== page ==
“Just put me through to someone who can solve my problem!” I was done–totally fed up with the lack of customer service I was receiving.
This happened to me not once, but twice in recent memory: The first time with my local cable/phone provider, and the second with a major travel company. Both experiences left me frustrated, completely spent, and vowing to never, ever, do business with them again.
Perhaps I was being somewhat unreasonable; well, at least after the fourth or fifth call to each. Every time I had to explain the problem to the phone rep all over again, as if I had never spoken to this company before.
I would try to interrupt this well rehearsed script by saying “I’ve called several times before, so just look in the notes.” Each time, the rep just kept plodding along, following the script, completely oblivious to my interruptions and my frustration: “Mr. Holody, I just need to verify some information…okay, now, ‘how can I help you?’”
Thinking I could make this person’s life easier, I cleverly said, “May I speak to a supervisor?” Well, that was clearly taken as an insult by this rep as if they were not capable of solving my problem. (They weren’t.)
Ultimately, after literally 14 calls to the cable provider and eight calls to the travel company (not to mention several e-mails and at least two registered letters), I actually got the problems solved with each company.
Ever so confident that this would NEVER occur in my contact center, I sat down with my group and asked how we could we make sure this does not happen to our customers. I also wanted to know what our first-call resolution rate was and how we measure this metric.
It’s important to note that we all want first-call resolution, but we need to be sure we have an accurate measurement. Here’s what we at Seta Corp. have implemented:
➢ How to track: Total number of calls, less the calls requiring escalation = the number of calls answered on the first call. Divide by total calls to get the percentage of calls resolved on the first call.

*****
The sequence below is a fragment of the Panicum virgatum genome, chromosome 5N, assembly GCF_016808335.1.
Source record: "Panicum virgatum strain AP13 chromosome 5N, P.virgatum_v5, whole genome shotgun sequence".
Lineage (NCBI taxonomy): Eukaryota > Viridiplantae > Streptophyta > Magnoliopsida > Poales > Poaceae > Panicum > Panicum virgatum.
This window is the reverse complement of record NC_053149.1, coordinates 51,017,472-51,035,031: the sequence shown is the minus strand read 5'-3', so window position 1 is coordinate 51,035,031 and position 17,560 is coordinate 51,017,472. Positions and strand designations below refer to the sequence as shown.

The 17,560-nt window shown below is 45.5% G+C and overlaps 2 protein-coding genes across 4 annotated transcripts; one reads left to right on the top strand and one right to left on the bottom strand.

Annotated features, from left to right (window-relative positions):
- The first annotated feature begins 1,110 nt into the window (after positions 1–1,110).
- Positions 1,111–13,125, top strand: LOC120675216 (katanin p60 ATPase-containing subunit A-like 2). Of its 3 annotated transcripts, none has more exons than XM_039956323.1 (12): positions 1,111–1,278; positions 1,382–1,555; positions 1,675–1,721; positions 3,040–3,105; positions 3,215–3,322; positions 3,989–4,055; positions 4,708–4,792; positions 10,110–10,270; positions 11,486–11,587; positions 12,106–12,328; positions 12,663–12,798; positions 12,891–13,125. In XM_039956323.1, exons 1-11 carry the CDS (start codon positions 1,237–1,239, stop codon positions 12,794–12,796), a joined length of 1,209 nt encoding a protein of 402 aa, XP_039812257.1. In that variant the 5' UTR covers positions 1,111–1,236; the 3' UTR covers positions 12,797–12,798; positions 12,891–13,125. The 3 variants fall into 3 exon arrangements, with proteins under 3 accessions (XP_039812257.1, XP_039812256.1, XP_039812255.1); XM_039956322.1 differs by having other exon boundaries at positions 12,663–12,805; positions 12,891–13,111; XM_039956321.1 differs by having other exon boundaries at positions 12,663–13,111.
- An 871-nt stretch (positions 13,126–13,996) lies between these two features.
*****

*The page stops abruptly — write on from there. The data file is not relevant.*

➢ Here are our fourth-quarter numbers:
83,386 total calls less 5,818 calls that were escalated = 77,568 calls with first-call resolution. 77,568 divided by 83,386 = 93.02% first-call resolution.
Now that we have this measurement in place, we will monitor this metric on an ongoing basis, continuously looking to raise the percentage of first-call resolution.
We also need to identify the reason calls need to be escalated. For example, give the first-line reps an appropriate level of authority to deal with customers. Our reps have been empowered to give the customer up to $25 in money back or $50 in merchandise just to resolve any customer situation/complaint.
The key to the successful implementation of this level of authority is to make sure the rep ASKS the customer what they want to resolve the problem. The sooner this is identified in the call, the sooner the rep knows if they have the authority–or not–to resolve the issue. If it is beyond the rep’s level of authority, the sooner the call gets escalated, the better for the customer, the rep, and the company.
Next time, we’ll look at the other side of first-call resolution: limiting the number of calls to or from a customer it will take to resolve any problem or issue.
Timothy J. Holody (email@example.com) is s chief operating officer of Seta Corp./Palm Beach Jewelry, a multichannel merchant based in Boca Raton, FL.